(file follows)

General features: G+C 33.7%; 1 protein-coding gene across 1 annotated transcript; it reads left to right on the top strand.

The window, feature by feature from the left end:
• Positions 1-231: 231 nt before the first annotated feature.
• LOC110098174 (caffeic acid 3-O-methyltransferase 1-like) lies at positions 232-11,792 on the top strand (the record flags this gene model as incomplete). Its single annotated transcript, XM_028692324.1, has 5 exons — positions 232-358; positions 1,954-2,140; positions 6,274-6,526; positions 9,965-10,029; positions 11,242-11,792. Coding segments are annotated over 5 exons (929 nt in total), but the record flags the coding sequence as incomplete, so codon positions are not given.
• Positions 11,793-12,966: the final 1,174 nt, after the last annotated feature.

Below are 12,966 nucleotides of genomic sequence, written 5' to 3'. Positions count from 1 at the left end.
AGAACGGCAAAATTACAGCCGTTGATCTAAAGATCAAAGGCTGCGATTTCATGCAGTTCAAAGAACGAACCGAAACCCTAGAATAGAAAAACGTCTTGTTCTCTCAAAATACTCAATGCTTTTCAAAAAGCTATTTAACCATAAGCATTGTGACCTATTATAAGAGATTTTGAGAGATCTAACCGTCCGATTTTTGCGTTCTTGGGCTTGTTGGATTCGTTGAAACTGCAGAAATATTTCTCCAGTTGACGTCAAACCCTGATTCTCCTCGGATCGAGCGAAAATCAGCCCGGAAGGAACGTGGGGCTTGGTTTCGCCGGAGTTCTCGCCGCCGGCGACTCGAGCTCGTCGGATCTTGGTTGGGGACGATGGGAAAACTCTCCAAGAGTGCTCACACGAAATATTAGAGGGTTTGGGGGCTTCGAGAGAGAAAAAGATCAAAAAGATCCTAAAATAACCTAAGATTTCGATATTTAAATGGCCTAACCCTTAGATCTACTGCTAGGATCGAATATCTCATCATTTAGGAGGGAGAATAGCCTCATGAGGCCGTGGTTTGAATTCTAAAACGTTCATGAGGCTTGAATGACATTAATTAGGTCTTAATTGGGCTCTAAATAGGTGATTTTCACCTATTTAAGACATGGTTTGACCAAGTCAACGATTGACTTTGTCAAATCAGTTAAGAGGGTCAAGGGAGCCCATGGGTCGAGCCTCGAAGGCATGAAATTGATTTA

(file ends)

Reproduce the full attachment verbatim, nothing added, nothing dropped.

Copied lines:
General features: G+C 33.7%; 1 protein-coding gene across 1 annotated transcript; it reads left to right on the top strand.

The window, feature by feature from the left end:
• Positions 1-231: 231 nt before the first annotated feature.
• LOC110098174 (caffeic acid 3-O-methyltransferase 1-like) lies at positions 232-11,792 on the top strand (the record flags this gene model as incomplete). Its single annotated transcript, XM_028692324.1, has 5 exons — positions 232-358; positions 1,954-2,140; positions 6,274-6,526; positions 9,965-10,029; positions 11,242-11,792. Coding segments are annotated over 5 exons (929 nt in total), but the record flags the coding sequence as incomplete, so codon positions are not given.
• Positions 11,793-12,966: the final 1,174 nt, after the last annotated feature.

Below are 12,966 nucleotides of genomic sequence, written 5' to 3'. Positions count from 1 at the left end.
AGAACGGCAAAATTACAGCCGTTGATCTAAAGATCAAAGGCTGCGATTTCATGCAGTTCAAAGAACGAACCGAAACCCTAGAATAGAAAAACGTCTTGTTCTCTCAAAATACTCAATGCTTTTCAAAAAGCTATTTAACCATAAGCATTGTGACCTATTATAAGAGATTTTGAGAGATCTAACCGTCCGATTTTTGCGTTCTTGGGCTTGTTGGATTCGTTGAAACTGCAGAAATATTTCTCCAGTTGACGTCAAACCCTGATTCTCCTCGGATCGAGCGAAAATCAGCCCGGAAGGAACGTGGGGCTTGGTTTCGCCGGAGTTCTCGCCGCCGGCGACTCGAGCTCGTCGGATCTTGGTTGGGGACGATGGGAAAACTCTCCAAGAGTGCTCACACGAAATATTAGAGGGTTTGGGGGCTTCGAGAGAGAAAAAGATCAAAAAGATCCTAAAATAACCTAAGATTTCGATATTTAAATGGCCTAACCCTTAGATCTACTGCTAGGATCGAATATCTCATCATTTAGGAGGGAGAATAGCCTCATGAGGCCGTGGTTTGAATTCTAAAACGTTCATGAGGCTTGAATGACATTAATTAGGTCTTAATTGGGCTCTAAATAGGTGATTTTCACCTATTTAAGACATGGTTTGACCAAGTCAACGATTGACTTTGTCAAATCAGTTAAGAGGGTCAAGGGAGCCCATGGGTCGAGCCTCGAAGGCATGAAATTGATTTA